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Trading chains gain momentum

There are two sides to every situation: positive and negative.
There are two sides to every situation: positive and negative. Trading chains are no exception. As of early July, 1,561 networked retail outlets has been registered in Belarus, covering a million square metres and occupying around 30 percent of Belarusian retailing space. They offer low prices and reliable ranges of products but their success risks pushing out smaller, local shops.

Photo: Vitaly GIL

The Trade Ministry believes the figure is modest, since France and the UK have almost 80 percent retail coverage via chain outlets. However, Belarus is unlikely to achieve a similar situation, since its current trading regulations dictate that no player should account for more than 20 percent of turnover in regional centres and districts.

At present, the Ministry is completing analysis of the past financial year — to present yellow and red cards to networks. It seems that few will avoid receiving them, judging by the branch’s intensive development. Some time ago, Brest Regional Executive Committee calculated that one of the region’s major chain stores accounted for over 20 percent of turnover in Pinsk and Baranovichi, as well as in the Kobrin and Zhabinka districts. Logically, the number of such enterprising companies is sure to expand.

The Trade Ministry notes that, in cases of an exceeded limit, no further sites may be bought or rented to sell food products. Moreover, executive committees will refuse to register trading sites for networks which already enjoy 20 percent. These shops will need to change their focus. The Ministry promises to update its data every August.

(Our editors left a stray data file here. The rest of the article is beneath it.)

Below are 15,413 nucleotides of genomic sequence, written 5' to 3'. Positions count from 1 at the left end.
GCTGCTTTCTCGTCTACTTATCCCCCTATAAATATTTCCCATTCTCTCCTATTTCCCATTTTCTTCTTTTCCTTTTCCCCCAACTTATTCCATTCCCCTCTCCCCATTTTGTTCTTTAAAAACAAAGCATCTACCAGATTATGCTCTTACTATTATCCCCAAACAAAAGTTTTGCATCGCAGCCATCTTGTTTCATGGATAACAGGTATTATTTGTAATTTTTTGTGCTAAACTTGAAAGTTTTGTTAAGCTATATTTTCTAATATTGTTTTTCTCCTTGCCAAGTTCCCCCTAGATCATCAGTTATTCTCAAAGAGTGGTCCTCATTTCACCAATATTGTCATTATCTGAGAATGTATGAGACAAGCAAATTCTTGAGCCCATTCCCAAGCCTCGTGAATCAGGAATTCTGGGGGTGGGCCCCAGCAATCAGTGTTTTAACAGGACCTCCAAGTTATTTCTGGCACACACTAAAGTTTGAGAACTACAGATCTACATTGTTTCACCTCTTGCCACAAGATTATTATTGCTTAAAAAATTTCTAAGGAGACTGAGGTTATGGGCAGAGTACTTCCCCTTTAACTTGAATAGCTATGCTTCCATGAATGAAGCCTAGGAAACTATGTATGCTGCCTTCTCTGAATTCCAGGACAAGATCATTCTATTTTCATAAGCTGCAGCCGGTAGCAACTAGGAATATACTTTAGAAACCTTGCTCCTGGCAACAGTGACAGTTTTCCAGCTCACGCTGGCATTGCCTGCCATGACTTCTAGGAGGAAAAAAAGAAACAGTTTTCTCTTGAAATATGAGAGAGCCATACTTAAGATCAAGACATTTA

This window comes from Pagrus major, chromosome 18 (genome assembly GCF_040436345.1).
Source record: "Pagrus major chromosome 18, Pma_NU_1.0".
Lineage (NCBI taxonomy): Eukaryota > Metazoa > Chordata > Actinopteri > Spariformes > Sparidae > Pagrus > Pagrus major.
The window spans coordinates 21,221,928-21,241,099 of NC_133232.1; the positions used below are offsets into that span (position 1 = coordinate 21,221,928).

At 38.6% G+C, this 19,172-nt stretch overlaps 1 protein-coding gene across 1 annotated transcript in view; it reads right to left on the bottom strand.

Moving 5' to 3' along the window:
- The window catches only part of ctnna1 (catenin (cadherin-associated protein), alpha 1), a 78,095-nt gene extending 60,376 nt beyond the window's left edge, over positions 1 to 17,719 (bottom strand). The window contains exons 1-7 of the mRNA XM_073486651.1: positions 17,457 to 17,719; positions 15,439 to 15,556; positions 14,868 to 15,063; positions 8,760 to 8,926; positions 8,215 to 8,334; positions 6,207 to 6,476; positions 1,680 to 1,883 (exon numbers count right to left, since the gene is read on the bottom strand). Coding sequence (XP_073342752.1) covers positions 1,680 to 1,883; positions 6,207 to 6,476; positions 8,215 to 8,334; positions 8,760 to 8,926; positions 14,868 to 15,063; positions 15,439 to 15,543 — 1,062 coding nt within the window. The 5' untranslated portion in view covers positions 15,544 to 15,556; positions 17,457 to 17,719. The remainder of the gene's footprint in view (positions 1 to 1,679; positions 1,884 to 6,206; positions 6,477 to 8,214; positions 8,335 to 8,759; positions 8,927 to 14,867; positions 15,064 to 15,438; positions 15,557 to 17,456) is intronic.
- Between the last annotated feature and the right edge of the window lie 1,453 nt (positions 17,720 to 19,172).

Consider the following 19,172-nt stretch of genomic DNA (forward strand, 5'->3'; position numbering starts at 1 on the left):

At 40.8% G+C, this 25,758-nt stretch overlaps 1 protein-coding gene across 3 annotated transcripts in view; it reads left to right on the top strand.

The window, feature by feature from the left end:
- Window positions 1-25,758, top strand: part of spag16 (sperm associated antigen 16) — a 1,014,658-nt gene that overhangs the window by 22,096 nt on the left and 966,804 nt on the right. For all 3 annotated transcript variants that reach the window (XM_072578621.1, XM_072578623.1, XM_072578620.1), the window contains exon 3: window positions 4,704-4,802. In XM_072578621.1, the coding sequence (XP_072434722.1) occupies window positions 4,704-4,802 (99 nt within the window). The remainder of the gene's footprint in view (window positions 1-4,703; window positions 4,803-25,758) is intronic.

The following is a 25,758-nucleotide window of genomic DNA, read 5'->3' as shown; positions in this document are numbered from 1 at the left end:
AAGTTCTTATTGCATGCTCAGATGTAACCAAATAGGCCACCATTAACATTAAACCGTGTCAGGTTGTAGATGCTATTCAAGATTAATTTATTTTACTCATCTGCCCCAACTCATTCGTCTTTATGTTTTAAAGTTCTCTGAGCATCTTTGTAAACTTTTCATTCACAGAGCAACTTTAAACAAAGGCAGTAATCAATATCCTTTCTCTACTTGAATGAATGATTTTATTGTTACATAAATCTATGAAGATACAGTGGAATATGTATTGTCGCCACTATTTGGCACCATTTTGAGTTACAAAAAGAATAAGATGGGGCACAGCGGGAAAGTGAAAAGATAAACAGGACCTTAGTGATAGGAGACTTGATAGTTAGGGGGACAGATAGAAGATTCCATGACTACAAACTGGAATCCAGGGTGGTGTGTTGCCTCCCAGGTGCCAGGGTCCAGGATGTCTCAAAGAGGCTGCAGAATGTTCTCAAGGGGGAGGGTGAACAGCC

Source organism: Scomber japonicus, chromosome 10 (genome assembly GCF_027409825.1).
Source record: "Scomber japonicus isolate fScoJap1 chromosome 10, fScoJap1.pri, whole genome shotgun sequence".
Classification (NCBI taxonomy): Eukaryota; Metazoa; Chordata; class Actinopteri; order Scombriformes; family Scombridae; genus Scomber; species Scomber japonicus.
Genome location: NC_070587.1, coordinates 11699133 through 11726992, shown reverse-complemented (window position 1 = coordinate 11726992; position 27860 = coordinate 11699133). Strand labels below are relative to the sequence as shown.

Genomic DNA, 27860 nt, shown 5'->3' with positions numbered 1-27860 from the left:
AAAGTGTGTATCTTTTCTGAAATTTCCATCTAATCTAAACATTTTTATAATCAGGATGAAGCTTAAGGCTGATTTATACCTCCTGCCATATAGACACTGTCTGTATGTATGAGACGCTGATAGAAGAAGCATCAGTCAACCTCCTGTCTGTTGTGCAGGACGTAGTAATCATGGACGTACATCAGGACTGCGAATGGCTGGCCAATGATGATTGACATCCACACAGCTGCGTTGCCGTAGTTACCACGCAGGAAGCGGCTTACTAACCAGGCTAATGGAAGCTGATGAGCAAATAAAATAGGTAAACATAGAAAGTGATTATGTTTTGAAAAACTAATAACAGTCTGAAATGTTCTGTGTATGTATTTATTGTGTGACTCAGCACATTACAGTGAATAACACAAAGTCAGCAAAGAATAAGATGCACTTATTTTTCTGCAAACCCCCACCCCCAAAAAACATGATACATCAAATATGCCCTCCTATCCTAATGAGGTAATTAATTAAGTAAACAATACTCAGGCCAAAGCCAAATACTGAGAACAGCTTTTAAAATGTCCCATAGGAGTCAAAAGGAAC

A Euroopt hypermarket in Mogilev. Photo: BELTA

Major networks are openly dissatisfied, stating that such limits hamper their business development. However, law-makers feel differently and have debated reducing the limit to 15 percent. The Chairman of the House of Representatives’ Standing Committee on Economic Policy, Victor Valyushitsky, states, “Chain stores should remain calm and accept this, working on their strategies. If we fail to implement these limits, we’ll see monopolies emerge, which will dictate conditions to everyone, as Dobronom has demonstrated.”

Infamously, Dobronom’s network of 177 shops invested over Br60bn of profit into constructing new sites, rather than paying its suppliers. However, its share of domestic products (in comparison to ordinary retail shops) is impressive. It also sells half the volume of non-food products as other such shops. As Dobronom’s owners explain, it avoids high prices and low quality products, since neither enjoys much demand.

“Quality and prices are conventional. I guess around 10-15 percent of imported products being offered by chain stores could easily be replaced by domestic goods,” says Mr. Valyushitsky.

By Maria Dronova
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